10/21 update: On Monday, the U.S. Securities and Exchange Commission announced it is rescheduling Wednesday’s meeting on proposed changes to its whistleblower program. According to the SEC’s open meeting website, the meeting, previously scheduled for October 23rd, is “cancelled.”
Stephen M. Kohn, chair of the NWC board, issued a statement; ” We welcome the postponement of the October 23rd meeting. It is vitally important that the SEC understands all of the issues and gets this rulemaking right.”
The Associated Press is out with a story on upcoming changes to the Securities and Exchange Commission (SEC) whistleblower program.
A federal agency is moving with little fanfare to revamp one of the most successful whistleblower programs in the government, alarming advocates who warn the changes will set back efforts to police Wall Street and punish corporate fraud.
Stephen M. Kohn, chair of the NWC board, told AP that the changes would “destroy the program.”
The proposal would add additional reporting requirements and allow the SEC to cap some awards.The U.S. Chamber of Commerce told AP that the proposal is a small but important step toward stemming “large number of low-quality complaints advanced by … bounty seekers more concerned with enriching themselves than truly protecting investors.”
The NWC has been monitoring these proposals and filed the first of several comments on the changes in December. At that time, the organization submitted the results of research it had conducted on SEC awards, which included a look at how many cases are rejected.
This data includes all laws enforced by the SEC which include a whistleblower reward mandate. An approximate six-year span between 2012
to 2018 includes 131 distinct prosecutions with documented and publicly-available whistleblower award proceedings. Of these cases,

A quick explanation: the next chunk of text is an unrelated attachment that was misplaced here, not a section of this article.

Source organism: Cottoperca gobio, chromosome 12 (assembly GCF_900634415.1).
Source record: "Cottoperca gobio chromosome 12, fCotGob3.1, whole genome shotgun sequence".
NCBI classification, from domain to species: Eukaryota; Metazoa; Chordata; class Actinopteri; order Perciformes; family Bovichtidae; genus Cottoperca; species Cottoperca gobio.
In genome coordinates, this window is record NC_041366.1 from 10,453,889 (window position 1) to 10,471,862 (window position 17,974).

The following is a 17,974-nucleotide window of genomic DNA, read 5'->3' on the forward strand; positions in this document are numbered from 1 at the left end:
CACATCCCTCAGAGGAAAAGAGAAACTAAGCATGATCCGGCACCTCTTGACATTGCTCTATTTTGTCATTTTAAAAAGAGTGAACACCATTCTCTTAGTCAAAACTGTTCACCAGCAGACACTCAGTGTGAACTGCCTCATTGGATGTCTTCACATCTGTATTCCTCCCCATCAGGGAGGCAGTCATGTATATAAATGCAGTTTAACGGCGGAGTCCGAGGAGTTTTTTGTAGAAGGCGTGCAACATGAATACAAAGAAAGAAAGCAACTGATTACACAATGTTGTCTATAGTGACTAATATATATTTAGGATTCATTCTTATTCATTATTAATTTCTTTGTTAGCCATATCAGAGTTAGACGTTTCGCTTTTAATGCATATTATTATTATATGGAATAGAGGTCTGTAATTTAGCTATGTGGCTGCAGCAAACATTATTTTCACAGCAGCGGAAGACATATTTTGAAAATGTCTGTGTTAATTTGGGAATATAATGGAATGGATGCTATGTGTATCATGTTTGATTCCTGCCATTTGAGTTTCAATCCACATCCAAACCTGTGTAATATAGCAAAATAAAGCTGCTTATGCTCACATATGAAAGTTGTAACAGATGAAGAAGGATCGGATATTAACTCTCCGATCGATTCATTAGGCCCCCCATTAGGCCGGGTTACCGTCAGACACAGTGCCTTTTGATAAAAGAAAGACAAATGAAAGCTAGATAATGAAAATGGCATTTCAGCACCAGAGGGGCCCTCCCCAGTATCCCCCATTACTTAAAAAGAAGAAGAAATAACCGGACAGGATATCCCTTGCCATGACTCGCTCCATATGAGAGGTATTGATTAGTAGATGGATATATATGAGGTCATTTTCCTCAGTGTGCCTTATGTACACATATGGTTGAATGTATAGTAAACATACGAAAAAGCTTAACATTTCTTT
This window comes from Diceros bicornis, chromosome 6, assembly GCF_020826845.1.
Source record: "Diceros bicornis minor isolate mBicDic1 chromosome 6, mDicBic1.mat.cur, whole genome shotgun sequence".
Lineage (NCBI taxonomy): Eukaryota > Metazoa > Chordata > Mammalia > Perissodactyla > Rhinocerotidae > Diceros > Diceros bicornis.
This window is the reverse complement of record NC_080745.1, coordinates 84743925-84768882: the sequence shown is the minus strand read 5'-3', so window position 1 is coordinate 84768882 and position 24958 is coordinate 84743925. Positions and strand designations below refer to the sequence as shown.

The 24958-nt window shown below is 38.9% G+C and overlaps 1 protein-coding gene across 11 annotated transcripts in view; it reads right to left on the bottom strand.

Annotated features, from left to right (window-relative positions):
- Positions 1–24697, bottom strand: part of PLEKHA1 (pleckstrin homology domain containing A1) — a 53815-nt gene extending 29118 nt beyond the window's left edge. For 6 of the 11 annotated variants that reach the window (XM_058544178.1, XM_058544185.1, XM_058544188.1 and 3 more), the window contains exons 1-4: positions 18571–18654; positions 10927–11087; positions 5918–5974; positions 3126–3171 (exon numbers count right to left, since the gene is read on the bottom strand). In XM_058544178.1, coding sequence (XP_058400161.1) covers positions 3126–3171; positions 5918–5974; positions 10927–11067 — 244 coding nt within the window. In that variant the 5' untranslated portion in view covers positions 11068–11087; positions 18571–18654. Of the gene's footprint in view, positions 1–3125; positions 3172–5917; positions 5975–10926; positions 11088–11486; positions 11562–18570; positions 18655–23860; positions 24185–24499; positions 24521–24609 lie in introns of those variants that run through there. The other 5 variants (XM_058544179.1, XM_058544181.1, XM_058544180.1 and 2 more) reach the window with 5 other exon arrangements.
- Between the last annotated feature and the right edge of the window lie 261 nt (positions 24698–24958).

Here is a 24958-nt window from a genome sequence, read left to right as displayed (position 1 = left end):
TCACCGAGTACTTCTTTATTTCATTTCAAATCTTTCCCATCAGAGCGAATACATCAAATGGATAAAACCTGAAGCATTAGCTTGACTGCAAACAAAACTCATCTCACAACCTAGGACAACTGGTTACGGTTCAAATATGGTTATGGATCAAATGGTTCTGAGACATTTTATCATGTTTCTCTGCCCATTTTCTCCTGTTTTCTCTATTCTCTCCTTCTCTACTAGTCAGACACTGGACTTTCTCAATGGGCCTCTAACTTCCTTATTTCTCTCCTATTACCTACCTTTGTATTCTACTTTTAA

45 resulted in whistleblower awards… In contrast, during this same time period there were 86 cases in which a whistleblower petition for award resulted in the complete denial of any award to a whistleblower. Note that additionally, 32 individual claimants were denied while other whistleblowers in the same case were given awards. The courts and the SEC are clearly looking carefully at whistleblower petitions and ensuring that only the most deserving are granted a reward.
The NWC argues that the caps render whistleblower programs ineffective. From the NWC website.
The NWC provided the SEC with analysis which demonstrates that reward laws with caps have universally failed. This is shown through an in-depth analysis of the FIERRA and FCA whistleblower provisions, and the efficacy of those laws over three decades. In fact, government agencies which administer the whistleblower reward programs recognize the essential contribution of whistleblowers and oppose reward caps as ineffective. The SEC rejected the cap proposal in 2011 and no commissioner dissented from that rejection, and the NWC urges the SEC to continue to reject the Chamber’s anti-whistleblower, and anti-data, position.